In 1988, Auntie Anne's founders Anne and Jonas Beiler purchased a Pennsylvania farmers'-market stand, where they experimented with dough until they created a pretzel that seemed to strike the perfect chord with their customers. Today, at their more than 1,350 locations worldwide, the pretzel makers still hand roll the original recipe but have added to the menu with inventive options such as the eight signature dipping sauces. The team constantly explores new uses for the pretzel dough, such as wrapping it around hot dogs and slicing it into bite-size nuggets. To transform the snack into a meal, they accompany it with specialty drinks, including frozen-lemonade desserts.
When not twisting dough, Auntie Anne's team partners with the national charitable organization Alex’s Lemonade Stand Foundation, which raises funds to fight childhood cancer. Auntie Anne's also reaches out to the community through fundraising opportunities.
Perky’s Pizza rustles up a variety of traditional and imaginative pizzas for famished families. With the family combo meal, banqueting broods choose one large signature pizza from Perky's Pizza's doughy roster, relieving a meat-masticating hankering with the double-cheeseburger deluxe, loaded with crispy bacon, hearty beef, and zesty barbecue sauce, or floating away on the Maui Wowie, which features chicken and sweet pineapple basking in a beach of red sauce. Choosy chowhounds point their noses toward the also-included one-topping pizza, selecting a meat, vegetable, or fat-free mineral to add sustenance. Six breadsticks take a dip in garlic or cinnamon before joining the culinary crew, and a troop of 12 chicken wings marches into position while chanting fight songs before being defeated by mercenary molars. Like bookends, a family-sized garden salad and dessert support the meal on either end.
Dough-stretching professionals craft classic crust canvases piled with toppings that serve as a foundation for Pizza For U's menu of classic pizzeria eats. Crust options abound as 16" cheese pies ($13.95) fluctuate between thin or pan crust to deliver sauce-and-topping portraits of long lost calzones in materials such as bacon, minced garlic, or tomatoes ($1.75/topping for a large). Stuffed pizzas round out a triumvirate of crust types, such as 10" stuffed spinach pizzas ($13), which deliver a payload of delicious leafy greens, and thin slices of the 20" White Cheesy ($27.95) eschew traditional tomato sauce in favor of garlic butter, four cheeses, tomatoes, onions, and minced garlic. Lonely pizzas in the heat of delivery rest easy next to meal accouterments such as a six-pack of root beer ($4.50) or a dozen chicken wings ($8.50), available in breaded, barbecue, or hot.
Working from a playbook of family recipes handed down through generations, the founders of Sicilian Joe’s Pizzeria, Joseph and Maria Butera, instill every menu item with Sicilian tradition. Pie-smiths daily prepare each topping for Joe’s thin-crust pizzas, dicing fresh vegetables and grating mozzarella cheese. Then, they sprinkle them on homemade dough, baking the disks to a golden brown by using them as shields against the laser-eyed attacks of robot armies. Guests can customize every pizza with a variety of accessories, from classics such as anchovies, pepperoni, and sliced tomatoes to tangier flavors including blue cheese and hot or mild giardiniera relish. For no additional charge, chefs can also add or remove sauce, omit the cheese entirely, or replace the 2-liter soda’s bottle cap with a fresh broccoli cork.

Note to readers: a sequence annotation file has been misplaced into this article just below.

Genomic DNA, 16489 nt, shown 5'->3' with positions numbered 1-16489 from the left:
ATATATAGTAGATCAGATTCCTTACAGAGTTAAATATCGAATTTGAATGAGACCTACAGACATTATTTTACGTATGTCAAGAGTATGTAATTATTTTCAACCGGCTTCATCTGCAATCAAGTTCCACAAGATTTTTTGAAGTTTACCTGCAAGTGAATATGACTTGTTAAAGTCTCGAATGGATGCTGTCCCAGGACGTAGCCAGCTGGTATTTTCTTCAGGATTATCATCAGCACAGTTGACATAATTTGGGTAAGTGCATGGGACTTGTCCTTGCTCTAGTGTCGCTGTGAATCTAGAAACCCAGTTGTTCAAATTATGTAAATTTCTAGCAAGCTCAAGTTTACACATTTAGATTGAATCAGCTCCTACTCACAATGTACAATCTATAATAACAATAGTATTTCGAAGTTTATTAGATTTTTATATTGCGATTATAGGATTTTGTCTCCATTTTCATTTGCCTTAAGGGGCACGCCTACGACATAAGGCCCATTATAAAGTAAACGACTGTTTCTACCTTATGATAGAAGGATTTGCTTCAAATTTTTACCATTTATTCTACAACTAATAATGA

A family-owned-and-operated establishment, the idea for Jenny's Steak House sprouted more than 60 years ago in a small pub on Chicago's South Side. These days, chefs still whip up menu items that the family concocted all those years ago, such as potato pancakes, braised lamb shanks, and oxtail soup. The culinary maestros at Jenny's Steak House also grill hand-cut steaks smeared with a special seasoning blend, pair wraps and sandwiches with homemade Idaho potato chips, and blacken, broil, or fry fresh seafood. Meanwhile, the pizza kitchen dispenses pies until 1 a.m., at which time all the uncooked dough and pepperoni turn into a magical pizza carriage. The lounge accommodates guests even later as they relax with martinis, local brews, or wine while enjoying evening entertainment such as live music and karaoke.
Big Fish Bar & Grille's owner lures diners with seafood specialties made from fresh fish, which fill the lunch menu and dinner menu. Begin comestible voyages by knocking back an order of oysters Rockefeller ($14) while basking in the waterfront restaurant's vistas. A golden crab cake, cloaked in seasoned breadcrumbs like a baker playing hide and seek, rests on the Crabby Patty sandwich with Old Bay–sprinkled fries ($11). The Louisiana mac 'n' cheese, a pool of rigatoni noodles swimming amongst waves of a four-cheese sauce, buoys Cajun chicken and andouille sausage ($13). Big Fish wraps up the docket of edibles with a variety of jambalayas, steaks, and chops.
Family owned for over 35 years! The tradition began when Angelo opened the doors in 1976, his sons Larry & Peter took over a few years later. From there they have expanded to 9 family owned locations and 9 franchises. All of the franchise owners continue the tradition of family owned and operated restaurants.